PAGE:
- Pasadena, California's per capita generation of landfill waste increased by 50% last year over 2012 (from 5.6 to 8.4 lbs. per capita), according to a Public Works Department update on the city's "zero waste" progress.
- According to the report, which was delivered yesterday to the Pasadena City Council's Municipal Services Committee, the city has experienced substantial economic growth since it adopted the Zero Waste Strategic Plan in 2014 — resulting in heightened consumption, real estate development and waste generation.
- Recycling market challenges have also been a factor, according to Public Works. City staff anticipate Pasadena's recycling efforts might be aided by a proposed contract with American Reclamation, which would lower processing costs from $67.60 to $42.24 per ton starting in September.
Anchored by core tenets of waste reduction and diversion maximization, Pasadena's "zero waste" plan is anticipated to achieve a minimum of 87% diversion by 2040. The city, which had already attained a 73% diversion rate in 2010, is now "well on the path ... to envisioning a world without waste," according to Public Works — but, as revealed in the update, recycling market volatility has thrown a wrench in its progress.
China's scrap import policy — and its resulting domino effect in Malaysia, Vietnam and other Southeast Asian countries — has "resulted in significant challenges for the solid waste and recycling industry," the report observes. Confronted with strict contamination limits and foreign import bans, California MRFs have been forced to stockpile materials while waiting out market fluctuations.
Pasadena hasn't been immune to these shifts. The city closed all five of its beverage container redemption centers in the face of dipping commodity prices, which — coupled with increases in minimum wage and other federal mandates — made it difficult to pay employees the prevailing wage and benefits.
Furthermore, the report notes that smartphones and tablets have "drastically" reduced the amount of high-value content (i.e., newspapers, magazines, catalogs and junk mail) in the recycling stream. Product packaging has been reengineered to use less material, and plastic content in PET bottles has been halved.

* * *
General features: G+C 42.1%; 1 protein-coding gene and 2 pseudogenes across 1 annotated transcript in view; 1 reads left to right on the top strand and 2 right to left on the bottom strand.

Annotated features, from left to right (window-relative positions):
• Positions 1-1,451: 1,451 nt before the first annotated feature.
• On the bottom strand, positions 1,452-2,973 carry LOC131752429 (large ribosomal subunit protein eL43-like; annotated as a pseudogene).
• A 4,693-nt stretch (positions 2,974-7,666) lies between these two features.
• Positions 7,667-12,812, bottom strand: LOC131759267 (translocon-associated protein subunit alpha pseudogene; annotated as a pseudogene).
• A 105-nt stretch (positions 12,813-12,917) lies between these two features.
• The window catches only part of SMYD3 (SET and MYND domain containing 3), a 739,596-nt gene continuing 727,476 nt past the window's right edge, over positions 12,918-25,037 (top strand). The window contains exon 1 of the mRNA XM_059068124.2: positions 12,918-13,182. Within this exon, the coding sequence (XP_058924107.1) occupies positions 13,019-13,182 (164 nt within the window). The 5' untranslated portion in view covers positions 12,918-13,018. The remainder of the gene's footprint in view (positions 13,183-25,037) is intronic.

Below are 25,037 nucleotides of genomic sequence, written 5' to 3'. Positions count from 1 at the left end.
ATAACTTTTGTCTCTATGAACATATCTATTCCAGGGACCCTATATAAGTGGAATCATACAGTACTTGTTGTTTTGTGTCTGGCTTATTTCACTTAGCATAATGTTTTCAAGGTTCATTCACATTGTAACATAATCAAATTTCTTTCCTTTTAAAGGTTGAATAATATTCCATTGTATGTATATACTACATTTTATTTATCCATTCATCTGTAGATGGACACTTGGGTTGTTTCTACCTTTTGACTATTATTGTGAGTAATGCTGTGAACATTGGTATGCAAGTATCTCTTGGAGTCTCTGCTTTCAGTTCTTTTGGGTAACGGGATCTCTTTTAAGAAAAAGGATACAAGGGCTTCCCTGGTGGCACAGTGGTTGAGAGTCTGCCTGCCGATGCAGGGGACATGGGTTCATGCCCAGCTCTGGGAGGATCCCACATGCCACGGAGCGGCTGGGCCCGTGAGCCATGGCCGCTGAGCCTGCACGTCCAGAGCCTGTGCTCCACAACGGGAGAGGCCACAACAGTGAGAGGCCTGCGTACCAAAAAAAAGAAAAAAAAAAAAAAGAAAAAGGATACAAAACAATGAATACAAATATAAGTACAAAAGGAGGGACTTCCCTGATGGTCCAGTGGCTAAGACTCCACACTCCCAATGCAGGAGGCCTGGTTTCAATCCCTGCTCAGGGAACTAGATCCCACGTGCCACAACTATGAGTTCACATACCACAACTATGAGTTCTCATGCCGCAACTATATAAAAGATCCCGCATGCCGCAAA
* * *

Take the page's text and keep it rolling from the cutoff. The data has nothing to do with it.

"Since all of our performance metrics are weight based we must now do twice the work to achieve the same diversion," the report reads. This transition to sustainable packaging, it asserts, has increased processing costs and reduced the value of the recycling stream.
Public Works recommends that Pasadena contract with American Reclamation — the successful qualified low bid — in order to better manage costs and set recycling process standards for the residential curbside stream. The contract, extended to a full five-year term, is valued at approximately $1.63 million.
In addition to recycling concerns, the update also highlights organic waste — which, at 40,000 tons per year, forms the largest component of the city's waste stream. According to Public Works, Pasadena's pilot food waste recycling program — implemented at city-managed facilities that generate "significant" food waste — has recycled 3,000 lbs. over the past nine months. The department plans to continue the service, with a goal of expanding to other city facilities in 2020.
Further strategies for residential and commercial organics collection are planned in future years. The city did not respond to a request for comment prior to publication on the residential versus commercial breakdown of its overall landfill waste.
Pasadena's "zero waste" growing pains echo difficulties encountered by other cities — San Francisco's ambitious pledge to achieve "zero waste" by 2020, for instance, was revised to a somewhat less lofty target in August 2018. Los Angeles, on the other hand, has taken the opposite track: the city recently doubled down on its 2013 goal to reach 90% landfill diversion by 2025, adding a new goal to achieve 100% by 2050.